New Melody Parks housing development pays homage to historic Melody Cruise-In Theatre

SPRINGFIELD, Ohio -- It’s one of the largest development projects in the history of Springfield, and it’s inspired by one of Springfield’s nostalgic pieces of history, the Melody Cruise-In Theatre. The new residential community, Melody Parks, will provide over 1,200 housing and rental units, commercial restaurants, retail spaces, and more. 

Arbor Homes will construct new 1,200 to 3,200 square foot homes, and Fischer Homes will construct semi-custom, 2,000 to 4,000 square foot homes. There will also be first-, second-, and third-floor apartments and patio homes. Parks, ponds, and walking trails help create a larger sense of community within the 400-acre development site. 

Ohio-based development, construction, and management company, Borror is one of the developers of Melody Parks, alongside Dillin Corp. Springfield City Manager Bryan Heck says this collaborative project will serve as a catalyst for the greater Springfield community. Given its location off Route 40, less than two miles west of I-70, Melody Parks can provide housing for those who commute to nearby cities like Columbus and Dayton for work.

One of the home styles that can be built in Melody Parks, in the Fischer Homes phase of the development.“Borror has been an excellent community partner from the beginning,” Heck says in a press release. “The key to successful relationships and partnerships is communication, and the City and Borror have been able to work collaboratively to develop solutions and strategies to effectively move this substantial project forward to the benefit of all in the community.”

President of Borror, Jeff Fontaine, says the residential land and infill housing company provides services for communities in and around Central Ohio. The Columbus company has done projects in Portsmouth, Lancaster, and now, Springfield. Although this is their first endeavor locally, several staff members at Borror have close ties to this community.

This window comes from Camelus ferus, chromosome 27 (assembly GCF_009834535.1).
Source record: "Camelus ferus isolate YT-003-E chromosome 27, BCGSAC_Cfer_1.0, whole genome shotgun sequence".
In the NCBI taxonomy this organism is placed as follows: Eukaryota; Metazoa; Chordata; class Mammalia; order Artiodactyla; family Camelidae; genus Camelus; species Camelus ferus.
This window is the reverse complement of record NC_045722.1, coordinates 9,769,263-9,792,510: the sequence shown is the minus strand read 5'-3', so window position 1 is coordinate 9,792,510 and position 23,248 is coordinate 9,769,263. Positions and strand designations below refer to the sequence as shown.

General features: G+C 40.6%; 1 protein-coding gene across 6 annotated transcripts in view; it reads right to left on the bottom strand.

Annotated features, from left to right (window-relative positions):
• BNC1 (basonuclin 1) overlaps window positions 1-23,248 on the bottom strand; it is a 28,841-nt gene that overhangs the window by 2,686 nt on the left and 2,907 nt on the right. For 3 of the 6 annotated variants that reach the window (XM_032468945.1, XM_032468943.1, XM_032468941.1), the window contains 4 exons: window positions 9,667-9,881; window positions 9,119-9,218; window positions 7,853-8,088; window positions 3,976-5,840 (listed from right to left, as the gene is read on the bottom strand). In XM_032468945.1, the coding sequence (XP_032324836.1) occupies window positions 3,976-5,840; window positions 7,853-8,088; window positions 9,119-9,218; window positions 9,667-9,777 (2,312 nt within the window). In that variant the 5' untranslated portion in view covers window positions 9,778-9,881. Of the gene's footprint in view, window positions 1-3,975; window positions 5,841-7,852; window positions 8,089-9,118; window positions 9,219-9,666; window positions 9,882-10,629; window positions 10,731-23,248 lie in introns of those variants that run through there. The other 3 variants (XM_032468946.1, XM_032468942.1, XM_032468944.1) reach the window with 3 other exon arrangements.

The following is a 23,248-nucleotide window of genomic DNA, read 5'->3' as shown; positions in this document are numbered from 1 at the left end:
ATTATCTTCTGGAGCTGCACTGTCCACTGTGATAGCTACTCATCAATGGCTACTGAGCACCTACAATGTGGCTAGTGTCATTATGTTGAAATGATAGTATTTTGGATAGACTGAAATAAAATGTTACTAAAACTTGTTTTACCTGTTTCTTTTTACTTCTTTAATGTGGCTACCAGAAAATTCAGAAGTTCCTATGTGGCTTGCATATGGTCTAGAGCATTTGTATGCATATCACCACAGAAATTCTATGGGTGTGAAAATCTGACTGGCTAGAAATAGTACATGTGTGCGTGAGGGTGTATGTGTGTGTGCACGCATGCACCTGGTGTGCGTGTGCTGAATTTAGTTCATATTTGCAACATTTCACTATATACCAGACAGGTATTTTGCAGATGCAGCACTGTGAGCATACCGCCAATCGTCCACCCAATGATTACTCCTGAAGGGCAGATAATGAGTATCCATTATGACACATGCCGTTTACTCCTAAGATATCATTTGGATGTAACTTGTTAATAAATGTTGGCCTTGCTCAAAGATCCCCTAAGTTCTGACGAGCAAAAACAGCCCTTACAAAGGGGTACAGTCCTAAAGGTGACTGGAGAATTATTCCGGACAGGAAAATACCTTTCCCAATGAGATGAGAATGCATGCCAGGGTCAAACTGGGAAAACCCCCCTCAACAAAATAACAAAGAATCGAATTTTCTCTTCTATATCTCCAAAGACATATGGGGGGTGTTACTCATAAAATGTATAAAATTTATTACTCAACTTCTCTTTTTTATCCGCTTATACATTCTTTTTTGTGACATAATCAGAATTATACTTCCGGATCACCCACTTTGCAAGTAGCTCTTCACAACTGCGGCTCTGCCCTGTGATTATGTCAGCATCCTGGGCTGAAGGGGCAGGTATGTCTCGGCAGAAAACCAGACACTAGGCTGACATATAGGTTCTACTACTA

“We have team members who are very familiar with the Springfield market, having been Wittenberg University graduates. One of those is our CEO and my business partner, Lori Steiner, who is a graduate. There’s also (VP of Portfolio Management) Kaileigh Pickett who has been working on this project as well. It’s a lot of fun for them to have those local ties on this.”

An artist's rendering of the development.Fontaine says the proximity to the interstate lends to a more connected community, making Springfield a good location for this huge new development. As more manufacturing industries return to the Central Ohio area, including the lithium batteries and EV markets, and the LG plant, the need for more housing units for those new employees is crucial. Within the greater Springfield market, there hasn’t been a large-scale housing development project of this size in nearly 50 years, says Fontaine. 

“There’s been some great projects done in the last 5 to 10 years on a smaller scale of 50 to 100 homes here or there,” he says. “We really believe there was a pent-up demand for really good quality, large-scale housing opportunities for people to step up in the market. Whether that’s a quality standpoint or age and maintenance standpoint, we’re really excited to be able to deliver those opportunities that just don’t exist on a wide-scale range in the market today.”